Possession and use of marijuana may be legal in California in certain circumstances, but that hasn't closed the door on the issue of whether or not one can be charged with a drug crime involving marijuana in California. This is because, despite what California law says, marijuana use and possession is still against federal law.
However, the California Assembly recently approved a measure that would make California a "sanctuary state," meaning that officers in California will not help with the enforcement of federal marijuana laws unless there is a court order to do so. Through this bill, officers in California would not assist federal drug agents when it comes to the arrest of those who are abiding by California's marijuana laws. The bill narrowly passed in a 41-32 vote, and will now go on to the California Senate.
The bill's author, Assemblyman Reggie Jones-Sawyer, claims that this bill is necessary because the current presidential administration has stated it will resume enforcing federal laws against marijuana use. However, area law enforcement oppose the measure, as did some assemblymen who believed it would hinder the ability of state police officers to work together with federal officers to apprehend those who are breaking the law. That being said, the bill's author has stated that he would consider revisions that would allow for the cooperation between state and federal officers in cases in which someone was in violation of state marijuana laws.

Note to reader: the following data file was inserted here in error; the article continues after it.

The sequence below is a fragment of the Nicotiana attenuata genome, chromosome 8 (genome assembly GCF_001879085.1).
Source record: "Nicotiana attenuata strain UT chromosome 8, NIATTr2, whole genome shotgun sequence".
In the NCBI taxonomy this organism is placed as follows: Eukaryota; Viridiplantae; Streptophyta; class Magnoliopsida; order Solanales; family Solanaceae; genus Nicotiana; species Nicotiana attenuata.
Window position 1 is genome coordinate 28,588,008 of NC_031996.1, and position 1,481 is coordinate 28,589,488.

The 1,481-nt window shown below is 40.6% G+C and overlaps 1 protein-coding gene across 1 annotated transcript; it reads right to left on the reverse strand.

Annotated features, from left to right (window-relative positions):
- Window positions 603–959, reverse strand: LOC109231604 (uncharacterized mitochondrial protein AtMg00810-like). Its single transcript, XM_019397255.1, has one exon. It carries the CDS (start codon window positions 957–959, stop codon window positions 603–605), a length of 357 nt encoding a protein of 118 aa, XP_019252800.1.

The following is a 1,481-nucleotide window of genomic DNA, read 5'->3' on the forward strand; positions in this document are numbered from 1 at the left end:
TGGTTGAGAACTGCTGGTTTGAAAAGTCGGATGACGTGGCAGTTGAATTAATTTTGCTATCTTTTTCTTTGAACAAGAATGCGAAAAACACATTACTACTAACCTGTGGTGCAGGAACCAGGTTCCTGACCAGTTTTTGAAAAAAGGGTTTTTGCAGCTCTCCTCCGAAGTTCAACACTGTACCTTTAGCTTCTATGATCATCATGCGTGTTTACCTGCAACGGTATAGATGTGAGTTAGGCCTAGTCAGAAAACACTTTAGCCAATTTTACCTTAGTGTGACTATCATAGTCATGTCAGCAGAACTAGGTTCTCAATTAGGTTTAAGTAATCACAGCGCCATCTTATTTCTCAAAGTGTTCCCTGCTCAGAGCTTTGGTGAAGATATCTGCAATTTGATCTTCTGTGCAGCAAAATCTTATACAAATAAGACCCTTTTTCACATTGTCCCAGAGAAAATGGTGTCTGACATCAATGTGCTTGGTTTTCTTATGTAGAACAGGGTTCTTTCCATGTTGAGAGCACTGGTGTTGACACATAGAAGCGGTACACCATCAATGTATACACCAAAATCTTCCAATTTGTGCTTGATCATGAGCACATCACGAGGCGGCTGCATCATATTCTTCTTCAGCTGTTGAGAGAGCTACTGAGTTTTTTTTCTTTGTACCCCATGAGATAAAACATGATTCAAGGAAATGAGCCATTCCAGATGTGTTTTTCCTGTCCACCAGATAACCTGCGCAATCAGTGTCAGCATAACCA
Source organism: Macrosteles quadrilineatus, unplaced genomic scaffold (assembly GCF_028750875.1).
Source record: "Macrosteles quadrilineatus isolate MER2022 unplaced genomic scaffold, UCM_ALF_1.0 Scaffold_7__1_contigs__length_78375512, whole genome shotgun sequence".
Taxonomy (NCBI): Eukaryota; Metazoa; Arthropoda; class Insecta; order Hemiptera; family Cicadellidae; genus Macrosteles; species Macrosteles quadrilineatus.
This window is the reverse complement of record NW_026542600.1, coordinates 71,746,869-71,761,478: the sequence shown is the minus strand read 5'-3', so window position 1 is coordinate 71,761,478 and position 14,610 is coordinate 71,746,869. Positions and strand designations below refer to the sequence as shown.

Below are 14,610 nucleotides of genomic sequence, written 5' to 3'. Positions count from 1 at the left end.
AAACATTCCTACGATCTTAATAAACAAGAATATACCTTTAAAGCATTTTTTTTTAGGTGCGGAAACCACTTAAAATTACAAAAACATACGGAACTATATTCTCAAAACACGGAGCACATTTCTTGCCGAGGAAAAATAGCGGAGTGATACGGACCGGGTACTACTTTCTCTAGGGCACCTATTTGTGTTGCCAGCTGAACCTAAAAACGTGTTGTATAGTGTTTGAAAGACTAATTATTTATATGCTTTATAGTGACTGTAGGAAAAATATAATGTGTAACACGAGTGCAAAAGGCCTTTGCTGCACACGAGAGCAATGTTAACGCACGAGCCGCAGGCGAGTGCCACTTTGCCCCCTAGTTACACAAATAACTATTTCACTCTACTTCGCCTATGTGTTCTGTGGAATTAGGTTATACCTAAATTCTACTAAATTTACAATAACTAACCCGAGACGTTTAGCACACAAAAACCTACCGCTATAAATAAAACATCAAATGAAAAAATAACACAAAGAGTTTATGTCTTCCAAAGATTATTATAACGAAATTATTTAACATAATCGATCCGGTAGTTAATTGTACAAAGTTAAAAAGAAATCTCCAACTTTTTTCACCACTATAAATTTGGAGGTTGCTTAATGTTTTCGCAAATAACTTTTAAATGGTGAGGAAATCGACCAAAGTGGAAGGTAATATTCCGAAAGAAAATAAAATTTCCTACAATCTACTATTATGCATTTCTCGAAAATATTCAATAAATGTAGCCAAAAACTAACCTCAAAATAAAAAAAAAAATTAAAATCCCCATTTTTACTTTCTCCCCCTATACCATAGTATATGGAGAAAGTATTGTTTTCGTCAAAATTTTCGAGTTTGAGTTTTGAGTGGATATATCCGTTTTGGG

Marijuana use may be legal in California under certain circumstances, but there is always a grey area in its legality, as it is not legal on a federal level. It remains to be seen how this bill will progress through the California legislative system. In the meantime, those with questions about how this bill might affect them may want to seek the advice of an attorney.
Source: Los Angeles Times, "California could be a 'sanctuary state' from federal pot laws, thanks to razor-thin vote," Patrick McGreevy, June 1, 2017